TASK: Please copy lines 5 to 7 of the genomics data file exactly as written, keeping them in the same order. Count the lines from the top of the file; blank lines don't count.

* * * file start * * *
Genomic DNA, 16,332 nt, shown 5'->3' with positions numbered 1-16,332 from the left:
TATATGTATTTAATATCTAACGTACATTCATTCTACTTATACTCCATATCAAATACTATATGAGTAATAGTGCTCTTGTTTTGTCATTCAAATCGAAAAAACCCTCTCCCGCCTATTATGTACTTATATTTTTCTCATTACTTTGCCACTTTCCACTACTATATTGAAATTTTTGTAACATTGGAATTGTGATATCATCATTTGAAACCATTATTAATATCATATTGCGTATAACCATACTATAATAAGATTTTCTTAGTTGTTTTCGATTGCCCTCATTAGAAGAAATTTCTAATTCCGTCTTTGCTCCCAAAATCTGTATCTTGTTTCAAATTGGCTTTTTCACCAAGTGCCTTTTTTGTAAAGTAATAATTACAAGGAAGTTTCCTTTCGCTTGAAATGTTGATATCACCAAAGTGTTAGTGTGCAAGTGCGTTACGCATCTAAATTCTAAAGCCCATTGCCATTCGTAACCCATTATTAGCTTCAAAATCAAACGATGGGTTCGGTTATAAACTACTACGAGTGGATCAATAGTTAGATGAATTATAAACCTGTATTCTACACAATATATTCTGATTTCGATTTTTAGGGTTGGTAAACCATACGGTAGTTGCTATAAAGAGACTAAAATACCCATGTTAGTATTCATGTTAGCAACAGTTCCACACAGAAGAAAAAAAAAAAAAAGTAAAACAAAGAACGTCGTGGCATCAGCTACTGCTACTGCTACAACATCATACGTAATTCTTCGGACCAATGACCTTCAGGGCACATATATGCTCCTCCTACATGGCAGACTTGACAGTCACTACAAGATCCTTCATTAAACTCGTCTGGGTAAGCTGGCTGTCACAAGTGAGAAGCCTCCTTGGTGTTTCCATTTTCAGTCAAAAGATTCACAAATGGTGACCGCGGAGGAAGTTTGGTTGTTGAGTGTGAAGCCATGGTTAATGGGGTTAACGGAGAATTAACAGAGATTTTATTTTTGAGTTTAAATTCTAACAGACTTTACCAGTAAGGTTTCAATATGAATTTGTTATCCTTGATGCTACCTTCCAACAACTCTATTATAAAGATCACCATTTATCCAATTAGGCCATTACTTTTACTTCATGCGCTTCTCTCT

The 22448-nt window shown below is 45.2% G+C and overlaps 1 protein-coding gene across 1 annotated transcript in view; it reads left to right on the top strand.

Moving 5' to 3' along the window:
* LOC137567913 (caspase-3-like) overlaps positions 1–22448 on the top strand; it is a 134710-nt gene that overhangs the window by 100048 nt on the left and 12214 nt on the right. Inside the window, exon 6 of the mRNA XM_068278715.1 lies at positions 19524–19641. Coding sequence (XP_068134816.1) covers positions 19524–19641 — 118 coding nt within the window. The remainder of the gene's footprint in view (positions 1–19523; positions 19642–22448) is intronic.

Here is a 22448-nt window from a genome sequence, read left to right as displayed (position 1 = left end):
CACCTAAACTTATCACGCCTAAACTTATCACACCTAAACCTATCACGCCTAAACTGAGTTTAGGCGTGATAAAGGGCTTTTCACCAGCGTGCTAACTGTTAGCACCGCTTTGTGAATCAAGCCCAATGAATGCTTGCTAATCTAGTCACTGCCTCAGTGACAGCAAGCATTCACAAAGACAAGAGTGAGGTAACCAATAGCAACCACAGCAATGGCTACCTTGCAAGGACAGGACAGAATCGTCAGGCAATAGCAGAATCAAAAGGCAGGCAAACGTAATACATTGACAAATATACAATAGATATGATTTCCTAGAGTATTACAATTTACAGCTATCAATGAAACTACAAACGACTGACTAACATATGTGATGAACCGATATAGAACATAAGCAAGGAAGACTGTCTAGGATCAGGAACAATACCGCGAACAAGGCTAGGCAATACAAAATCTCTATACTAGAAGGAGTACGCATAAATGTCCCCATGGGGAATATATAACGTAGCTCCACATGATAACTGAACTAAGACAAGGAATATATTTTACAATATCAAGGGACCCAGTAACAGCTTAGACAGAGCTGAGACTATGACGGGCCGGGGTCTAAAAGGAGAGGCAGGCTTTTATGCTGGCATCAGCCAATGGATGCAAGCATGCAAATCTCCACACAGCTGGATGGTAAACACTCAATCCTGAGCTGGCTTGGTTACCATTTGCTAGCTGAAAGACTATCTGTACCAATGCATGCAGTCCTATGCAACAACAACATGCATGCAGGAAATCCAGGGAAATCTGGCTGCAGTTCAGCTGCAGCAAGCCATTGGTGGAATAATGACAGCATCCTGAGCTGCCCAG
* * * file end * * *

* LOC137567913 (caspase-3-like) overlaps positions 1–22448 on the top strand; it is a 134710-nt gene that overhangs the window by 100048 nt on the left and 12214 nt on the right. Inside the window, exon 6 of the mRNA XM_068278715.1 lies at positions 19524–19641. Coding sequence (XP_068134816.1) covers positions 19524–19641 — 118 coding nt within the window. The remainder of the gene's footprint in view (positions 1–19523; positions 19642–22448) is intronic.

Here is a 22448-nt window from a genome sequence, read left to right as displayed (position 1 = left end):
CACCTAAACTTATCACGCCTAAACTTATCACACCTAAACCTATCACGCCTAAACTGAGTTTAGGCGTGATAAAGGGCTTTTCACCAGCGTGCTAACTGTTAGCACCGCTTTGTGAATCAAGCCCAATGAATGCTTGCTAATCTAGTCACTGCCTCAGTGACAGCAAGCATTCACAAAGACAAGAGTGAGGTAACCAATAGCAACCACAGCAATGGCTACCTTGCAAGGACAGGACAGAATCGTCAGGCAATAGCAGAATCAAAAGGCAGGCAAACGTAATACATTGACAAATATACAATAGATATGATTTCCTAGAGTATTACAATTTACAGCTATCAATGAAACTACAAACGACTGACTAACATATGTGATGAACCGATATAGAACATAAGCAAGGAAGACTGTCTAGGATCAGGAACAATACCGCGAACAAGGCTAGGCAATACAAAATCTCTATACTAGAAGGAGTACGCATAAATGTCCCCATGGGGAATATATAACGTAGCTCCACATGATAACTGAACTAAGACAAGGAATATATTTTACAATATCAAGGGACCCAGTAACAGCTTAGACAGAGCTGAGACTATGACGGGCCGGGGTCTAAAAGGAGAGGCAGGCTTTTATGCTGGCATCAGCCAATGGATGCAAGCATGCAAATCTCCACACAGCTGGATGGTAAACACTCAATCCTGAGCTGGCTTGGTTACCATTTGCTAGCTGAAAGACTATCTGTACCAATGCATGCAGTCCTATGCAACAACAACATGCATGCAGGAAATCCAGGGAAATCTGGCTGCAGTTCAGCTGCAGCAAGCCATTGGTGGAATAATGACAGCATCCTGAGCTGCCCAG